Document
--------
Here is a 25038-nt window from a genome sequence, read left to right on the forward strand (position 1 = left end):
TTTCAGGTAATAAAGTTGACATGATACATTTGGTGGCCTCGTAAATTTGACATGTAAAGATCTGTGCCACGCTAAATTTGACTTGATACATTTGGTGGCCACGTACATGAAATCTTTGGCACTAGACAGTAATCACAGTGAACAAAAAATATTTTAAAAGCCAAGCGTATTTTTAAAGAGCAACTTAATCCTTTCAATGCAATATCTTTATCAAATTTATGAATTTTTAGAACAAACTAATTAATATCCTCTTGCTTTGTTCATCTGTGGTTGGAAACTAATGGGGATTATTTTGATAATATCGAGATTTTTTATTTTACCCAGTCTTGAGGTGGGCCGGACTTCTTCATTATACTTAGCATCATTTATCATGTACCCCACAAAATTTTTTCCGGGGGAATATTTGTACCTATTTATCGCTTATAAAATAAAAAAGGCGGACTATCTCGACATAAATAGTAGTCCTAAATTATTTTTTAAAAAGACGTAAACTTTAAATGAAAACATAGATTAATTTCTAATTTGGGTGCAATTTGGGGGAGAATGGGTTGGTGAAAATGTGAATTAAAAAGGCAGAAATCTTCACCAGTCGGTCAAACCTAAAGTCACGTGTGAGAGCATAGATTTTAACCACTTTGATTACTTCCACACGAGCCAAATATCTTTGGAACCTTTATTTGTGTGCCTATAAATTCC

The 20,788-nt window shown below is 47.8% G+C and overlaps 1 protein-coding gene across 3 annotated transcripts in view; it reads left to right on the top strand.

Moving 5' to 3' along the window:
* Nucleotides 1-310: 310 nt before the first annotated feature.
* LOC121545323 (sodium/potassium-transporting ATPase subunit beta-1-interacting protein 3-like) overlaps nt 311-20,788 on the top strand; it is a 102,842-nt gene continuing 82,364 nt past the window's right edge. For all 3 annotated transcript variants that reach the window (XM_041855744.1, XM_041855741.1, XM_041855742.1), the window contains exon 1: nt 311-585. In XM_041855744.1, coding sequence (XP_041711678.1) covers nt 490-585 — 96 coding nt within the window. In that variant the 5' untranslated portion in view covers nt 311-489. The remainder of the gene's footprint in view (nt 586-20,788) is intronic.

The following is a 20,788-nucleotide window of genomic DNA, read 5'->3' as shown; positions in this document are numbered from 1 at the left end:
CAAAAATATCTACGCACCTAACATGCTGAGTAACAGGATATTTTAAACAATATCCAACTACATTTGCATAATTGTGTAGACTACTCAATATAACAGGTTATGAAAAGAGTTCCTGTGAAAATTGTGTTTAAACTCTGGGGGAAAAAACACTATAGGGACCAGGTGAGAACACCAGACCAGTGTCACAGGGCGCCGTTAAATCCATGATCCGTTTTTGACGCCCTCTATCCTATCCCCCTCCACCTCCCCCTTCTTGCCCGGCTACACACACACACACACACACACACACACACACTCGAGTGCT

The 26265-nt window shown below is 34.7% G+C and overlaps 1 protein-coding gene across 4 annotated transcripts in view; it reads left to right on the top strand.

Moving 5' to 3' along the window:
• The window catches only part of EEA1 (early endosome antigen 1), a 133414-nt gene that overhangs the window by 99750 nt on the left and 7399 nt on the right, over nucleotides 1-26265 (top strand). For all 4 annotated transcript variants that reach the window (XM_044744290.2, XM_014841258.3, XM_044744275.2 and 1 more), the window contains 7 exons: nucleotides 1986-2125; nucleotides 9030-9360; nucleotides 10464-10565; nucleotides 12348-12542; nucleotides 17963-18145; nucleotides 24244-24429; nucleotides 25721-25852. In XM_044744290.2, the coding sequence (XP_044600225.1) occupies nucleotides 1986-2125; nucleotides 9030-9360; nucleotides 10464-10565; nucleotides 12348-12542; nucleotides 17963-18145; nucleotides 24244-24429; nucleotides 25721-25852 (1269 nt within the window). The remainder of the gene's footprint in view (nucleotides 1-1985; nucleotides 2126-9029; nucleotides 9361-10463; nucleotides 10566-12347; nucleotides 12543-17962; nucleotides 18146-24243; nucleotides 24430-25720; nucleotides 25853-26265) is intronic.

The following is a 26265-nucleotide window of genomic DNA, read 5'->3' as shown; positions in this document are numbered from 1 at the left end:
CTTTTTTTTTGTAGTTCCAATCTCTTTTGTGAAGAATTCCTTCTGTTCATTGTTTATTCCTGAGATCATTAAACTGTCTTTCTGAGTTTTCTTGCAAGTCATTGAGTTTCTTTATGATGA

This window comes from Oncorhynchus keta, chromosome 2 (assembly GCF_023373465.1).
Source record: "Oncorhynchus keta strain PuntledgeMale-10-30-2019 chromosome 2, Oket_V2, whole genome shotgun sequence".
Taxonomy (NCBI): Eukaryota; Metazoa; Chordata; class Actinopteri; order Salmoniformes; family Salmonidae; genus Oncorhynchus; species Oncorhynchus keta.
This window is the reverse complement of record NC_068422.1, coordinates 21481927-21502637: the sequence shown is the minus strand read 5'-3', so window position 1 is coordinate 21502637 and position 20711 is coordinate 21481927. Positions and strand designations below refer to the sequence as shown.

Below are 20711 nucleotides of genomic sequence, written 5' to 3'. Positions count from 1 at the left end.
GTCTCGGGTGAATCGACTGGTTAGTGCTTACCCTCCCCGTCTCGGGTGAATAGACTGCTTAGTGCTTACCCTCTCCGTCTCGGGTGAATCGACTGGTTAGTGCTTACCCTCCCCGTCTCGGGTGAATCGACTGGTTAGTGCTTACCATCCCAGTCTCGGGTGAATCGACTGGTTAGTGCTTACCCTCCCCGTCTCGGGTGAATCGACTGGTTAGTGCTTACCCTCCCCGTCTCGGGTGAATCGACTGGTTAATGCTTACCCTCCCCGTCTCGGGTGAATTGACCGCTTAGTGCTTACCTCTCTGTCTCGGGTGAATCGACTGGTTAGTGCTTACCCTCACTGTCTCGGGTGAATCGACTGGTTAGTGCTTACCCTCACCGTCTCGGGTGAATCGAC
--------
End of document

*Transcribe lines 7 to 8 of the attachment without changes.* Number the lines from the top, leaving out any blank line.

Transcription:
The following is a 20,788-nucleotide window of genomic DNA, read 5'->3' as shown; positions in this document are numbered from 1 at the left end:
CAAAAATATCTACGCACCTAACATGCTGAGTAACAGGATATTTTAAACAATATCCAACTACATTTGCATAATTGTGTAGACTACTCAATATAACAGGTTATGAAAAGAGTTCCTGTGAAAATTGTGTTTAAACTCTGGGGGAAAAAACACTATAGGGACCAGGTGAGAACACCAGACCAGTGTCACAGGGCGCCGTTAAATCCATGATCCGTTTTTGACGCCCTCTATCCTATCCCCCTCCACCTCCCCCTTCTTGCCCGGCTACACACACACACACACACACACACACACACACTCGAGTGCT